Some features of the journal (but keep in mind that they don’t maintain the same structure for every issue): some issues include invited essays (this seems to be articles by major scholars in the field (e.g. Elissa Marder) in the field) that are nearly twice the length of regular articles; some issues include an Incipit, which is a dialogue in which colleagues debate a matter of concern to the field. There are also annual compilations of content that align with the aggregation topic for the year.

Useful for Submission

Word Count:  Articles should not exceed 7,000 words / 45,000 characters with spaces, including endnotes and list of Works Cited in Word format.

Issues per year: Two issues per year; Nineteenth-Century French Studies publishes a “Spring-Summer” and a “Fall-Winter” issue.

Current volume number: 47, Numbers 1 & 2, Fall-Winter 2019-2019

Articles per year: Between 7 and 15

  • Fall-Winter 2019-2019 à 9
  • Spring- Summer 2018 à 15
  • Fall-Winter 2017-2018 à 8
  • Spring-Summer 2017 à 8
  • Fall-Winter 2016-2017 à 7
  • Spring-Summer 2016 à 11
  • Fall-Winter 2015-2016 à 8
  • Spring-Summer 2015 à 9
  • Fall-Winter 2014-2015 à 8
  • Spring-Summer 2014 à 7 (plus 26 book reviews) (after 2014, the journal moved all of its book reviews to the website)
  • Fall-Winter 2013-2014 à 7 (plus 23 book reviews)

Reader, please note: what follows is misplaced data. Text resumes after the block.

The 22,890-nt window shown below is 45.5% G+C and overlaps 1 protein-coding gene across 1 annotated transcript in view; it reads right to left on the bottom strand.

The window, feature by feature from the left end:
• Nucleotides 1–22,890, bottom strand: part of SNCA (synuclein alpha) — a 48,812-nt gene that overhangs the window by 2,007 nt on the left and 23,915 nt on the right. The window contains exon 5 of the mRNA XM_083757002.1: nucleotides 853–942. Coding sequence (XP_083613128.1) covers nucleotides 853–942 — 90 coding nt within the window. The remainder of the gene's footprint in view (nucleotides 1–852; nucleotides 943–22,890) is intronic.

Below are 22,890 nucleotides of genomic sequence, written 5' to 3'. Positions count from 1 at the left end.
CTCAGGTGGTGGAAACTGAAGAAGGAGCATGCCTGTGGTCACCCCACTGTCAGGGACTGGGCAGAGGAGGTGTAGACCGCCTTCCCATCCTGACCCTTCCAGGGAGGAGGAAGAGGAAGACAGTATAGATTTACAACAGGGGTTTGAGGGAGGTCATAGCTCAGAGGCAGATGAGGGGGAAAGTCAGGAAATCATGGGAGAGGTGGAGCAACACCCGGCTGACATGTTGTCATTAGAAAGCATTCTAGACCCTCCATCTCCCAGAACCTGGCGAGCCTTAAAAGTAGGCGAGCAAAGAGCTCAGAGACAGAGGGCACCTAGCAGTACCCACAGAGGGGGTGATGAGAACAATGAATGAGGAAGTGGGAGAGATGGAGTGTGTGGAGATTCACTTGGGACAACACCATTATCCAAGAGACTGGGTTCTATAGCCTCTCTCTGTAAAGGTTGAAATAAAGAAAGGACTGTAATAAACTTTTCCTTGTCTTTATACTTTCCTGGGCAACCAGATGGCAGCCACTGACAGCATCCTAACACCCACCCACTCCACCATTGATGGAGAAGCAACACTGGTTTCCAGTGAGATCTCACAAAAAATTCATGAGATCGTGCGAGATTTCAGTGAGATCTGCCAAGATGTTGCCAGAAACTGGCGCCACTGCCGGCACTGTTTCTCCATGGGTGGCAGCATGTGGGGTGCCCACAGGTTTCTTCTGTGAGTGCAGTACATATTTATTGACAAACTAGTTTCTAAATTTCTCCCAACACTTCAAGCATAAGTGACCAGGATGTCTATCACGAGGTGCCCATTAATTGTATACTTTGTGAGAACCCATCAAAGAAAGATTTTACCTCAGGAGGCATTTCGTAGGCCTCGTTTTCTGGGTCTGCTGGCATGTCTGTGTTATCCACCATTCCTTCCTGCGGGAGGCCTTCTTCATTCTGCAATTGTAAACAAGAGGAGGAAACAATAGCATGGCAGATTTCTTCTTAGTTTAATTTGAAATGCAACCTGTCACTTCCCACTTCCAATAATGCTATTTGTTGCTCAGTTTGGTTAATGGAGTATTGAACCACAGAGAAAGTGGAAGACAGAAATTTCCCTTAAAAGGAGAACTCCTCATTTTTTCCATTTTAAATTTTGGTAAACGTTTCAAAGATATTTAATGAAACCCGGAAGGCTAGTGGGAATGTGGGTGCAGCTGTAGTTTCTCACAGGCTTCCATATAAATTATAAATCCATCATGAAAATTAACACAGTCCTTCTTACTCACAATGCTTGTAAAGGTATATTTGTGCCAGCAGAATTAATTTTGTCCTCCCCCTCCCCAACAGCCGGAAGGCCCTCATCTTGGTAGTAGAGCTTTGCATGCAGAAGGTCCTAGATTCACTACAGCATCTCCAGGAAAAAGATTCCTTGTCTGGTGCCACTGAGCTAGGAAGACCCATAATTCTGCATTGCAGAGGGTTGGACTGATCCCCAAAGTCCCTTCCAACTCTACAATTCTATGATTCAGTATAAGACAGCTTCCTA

Citation style: MLA (8th Edition) – The journal provides a very detailed sheet that outlines exactly how to format your submission.

Abstract length (if required): Abstract is only required if your article is chosen for publication. Abstract must be in English and not more than 150 words.

Upcoming special issues (if available):  Yes, the website lists three (and is currently looking for papers to publish within these upcoming special topic issues);

2015 Post

Articles can be in either English or French although French articles have a slightly higher representation during the past five years.

The subjects of the articles vary greatly, including colonialism, modernism, feminism, and narrative.  Many articles are a careful re-reading/re-interpretation of canonical works and authors.  Baudelaire, Mallarmé, Hugo, Balzac, Zola and Flaubert are frequent objects of analysis.  Many analyze literary texts through a philosophical or theoretical lens using the works of Pascal, Kant, Heidegger, Benjamin and Object-Oriented-Ontology.  The absence of popular 20th century thinkers such as Derrida, Foucault, Deleuze, and Nancy is somewhat conspicuous. Articles are based on solid scholarship and maintain a high standard as claimed by the journal. 

Useful for Submission

Word Count:  articles should not exceed 7,000 words / 45,000 characters with spaces, including endnotes and list of Works Cited.

Issues per year:  Twice a year in two double issues

Current volume number:  volume 45 numbers 1 & 2 / Fall–Winter 2016–2017

Articles per year: 14-16

Citation style:  MLA style

Abstract length (if required): must be in English and no more than 150 words in length.

Upcoming special issues (if available): N/A

Relevant Editors:

Seth Whidden, The Queen’s College, University of Oxford  (Editor)
Scott Carpenter, Carleton College  (Associate Editor)
Rachel Mesch, Yeshiva University  (Associate Editor)
Lise Schreier, Fordham University  (Associate Editor)

About Wendy Belcher

Associate Professor, Princeton University, Department of Comparative Literature and the Center for African American Studies. Author of Writing Your Journal Article in Twelve Weeks: A Guide to Academic Publishing Success. Instructor of Deep Reading Journals as Publishing Praxis.